I have always loved everything related to books but was never quite sure about my love for food until I got married to a man whose palate always itches to try something different from the same old, same old. This isn’t about how much I eat because up until this moment, I’m not the kind of girl who fills up her belly. But since I met my husband in real life (within the four walls of our home), I’ve not only learnt to pay great attention to the quality of what goes into our bellies, I also look forward to every new meal. So for me, cooking is not a chore but an adventure. It always feels great to try my hands at making something new. From homemade sandwiches made with homemade spiced beef with lettuce to Thai inspired lemongrass and mint beef curry, nothing beats seeing the excited face of my household as we sit down to our food.
Because of my love for reading, I’ve been catapulted to discovering the intricately entwined relationship between food and books. From reading food blogs to downloading food memoirs, every food-related word has me scampering to the kitchen because I just have to try out the new party jollof rice recipe or maybe I will finally attempt a fibre rich chocolate pastry. Who knew that food and words could go together?
This Eid for my family is going to be a food affair just like for everyone. But lately, I’ve discovered that desserts are the cherry on top for Eid! They’re the Oh! So “gorgeous” that accompany the tomato sauces, the vegetable soups, fruit juices, grilled peppered beef and nestle chocolate drinks. And this edition is a game changer as I’ll be gracing the show with another version of our favourite cake – the decadent date chocolate cake with sticky toffee glaze. This cake is the bomb! The date paste makes it so moist and melty in the mouth and the toffee glaze gives it a satiny finish, making it so tasty and beautiful to the sight. Present it with a flourish at your Eid party or dinner and the “oohs” and “aahs” you will get from it will make it one unforgettable experience.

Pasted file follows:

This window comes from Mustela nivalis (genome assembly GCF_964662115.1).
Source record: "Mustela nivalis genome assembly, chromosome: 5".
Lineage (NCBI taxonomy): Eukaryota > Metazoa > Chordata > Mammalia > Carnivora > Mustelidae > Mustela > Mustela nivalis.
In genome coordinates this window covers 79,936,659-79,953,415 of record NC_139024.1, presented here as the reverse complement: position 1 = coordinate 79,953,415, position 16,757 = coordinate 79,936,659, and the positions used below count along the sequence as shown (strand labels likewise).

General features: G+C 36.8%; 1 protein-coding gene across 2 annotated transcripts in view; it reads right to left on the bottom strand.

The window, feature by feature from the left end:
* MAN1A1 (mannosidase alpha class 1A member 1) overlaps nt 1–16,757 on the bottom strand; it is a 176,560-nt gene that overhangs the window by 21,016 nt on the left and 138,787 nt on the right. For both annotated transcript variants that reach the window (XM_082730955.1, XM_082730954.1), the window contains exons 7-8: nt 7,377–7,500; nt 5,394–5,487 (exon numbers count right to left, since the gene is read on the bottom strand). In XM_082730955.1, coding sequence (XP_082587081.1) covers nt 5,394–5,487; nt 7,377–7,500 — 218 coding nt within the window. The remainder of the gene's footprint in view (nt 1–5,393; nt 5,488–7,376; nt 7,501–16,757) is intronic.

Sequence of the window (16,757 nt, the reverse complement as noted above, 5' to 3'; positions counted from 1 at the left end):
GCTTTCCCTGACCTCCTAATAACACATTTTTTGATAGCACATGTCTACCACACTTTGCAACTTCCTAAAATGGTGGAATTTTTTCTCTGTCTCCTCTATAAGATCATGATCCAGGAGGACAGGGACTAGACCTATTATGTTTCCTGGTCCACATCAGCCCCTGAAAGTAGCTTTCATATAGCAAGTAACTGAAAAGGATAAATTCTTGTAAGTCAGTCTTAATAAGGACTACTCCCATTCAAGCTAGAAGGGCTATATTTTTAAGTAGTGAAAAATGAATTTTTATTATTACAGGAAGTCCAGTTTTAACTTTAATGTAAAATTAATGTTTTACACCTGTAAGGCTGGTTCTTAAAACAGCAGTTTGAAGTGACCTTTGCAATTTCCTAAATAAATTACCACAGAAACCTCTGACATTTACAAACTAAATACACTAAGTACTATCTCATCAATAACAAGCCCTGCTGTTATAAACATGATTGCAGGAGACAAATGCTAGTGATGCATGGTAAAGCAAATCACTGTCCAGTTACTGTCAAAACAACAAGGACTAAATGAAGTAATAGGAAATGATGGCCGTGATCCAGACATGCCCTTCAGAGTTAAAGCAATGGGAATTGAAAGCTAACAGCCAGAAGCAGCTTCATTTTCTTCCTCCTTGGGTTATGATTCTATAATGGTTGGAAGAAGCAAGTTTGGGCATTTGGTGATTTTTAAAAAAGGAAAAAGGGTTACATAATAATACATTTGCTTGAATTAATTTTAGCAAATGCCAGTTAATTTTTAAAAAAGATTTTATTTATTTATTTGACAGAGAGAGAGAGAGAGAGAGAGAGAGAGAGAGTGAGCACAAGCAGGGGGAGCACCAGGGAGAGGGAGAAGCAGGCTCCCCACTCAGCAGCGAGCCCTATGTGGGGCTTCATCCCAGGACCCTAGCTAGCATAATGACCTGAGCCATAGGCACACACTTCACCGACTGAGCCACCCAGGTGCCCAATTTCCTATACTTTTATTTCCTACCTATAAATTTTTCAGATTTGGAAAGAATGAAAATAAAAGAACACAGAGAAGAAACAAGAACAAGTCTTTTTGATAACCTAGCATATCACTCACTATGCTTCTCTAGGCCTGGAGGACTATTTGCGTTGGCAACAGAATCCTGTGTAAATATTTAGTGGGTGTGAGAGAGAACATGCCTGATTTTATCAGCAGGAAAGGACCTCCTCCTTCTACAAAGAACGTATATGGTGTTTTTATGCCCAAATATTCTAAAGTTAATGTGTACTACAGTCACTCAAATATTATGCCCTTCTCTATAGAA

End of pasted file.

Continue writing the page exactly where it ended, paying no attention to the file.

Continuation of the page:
The original version of this cake belongs to Umm-e-Ismael which she published in issue 58 of Sisters Magazine. But I’ve tweaked a few things around it to make it my own custom edition. As with all cakes, this cake tastes better the next day. So It’s wiser to bake it a day before Eid.
This recipe yields two cups of date paste.
Extra Tip: You can add a squeeze of lemon juice instead of water for a tangy sweetener.It’s a good idea to make date paste in bulk and freeze in an airtight container. That way, It comes in handy whenever you need it
So this is it. It’s best to make a larger size as this heavenly cake doesn’t last long. (two days max in my own home). Now you can try something totally different this Eid. Once again, don’t forget to be creative with your recipe. I can’t wait to see other variations of this gorgeous cake.
Wardah Abbas is a lawyer turned full-time writer. She has been published in various magazines, online media platforms and anthologies. She is particularly passionate about women’s liberation and dismantling the global patriarchy and is currently co-working on a book on human rights for Muslim women. When she is not running around with her two-year-old toddler, taking online coding classes on Pluralsight or bleeding out honest words on Medium, She can be found struggling to meet’s a client’s deadline on a writing assignment. Catch up with her on twitter @Wardah_abbas or Medium @Wardahabbas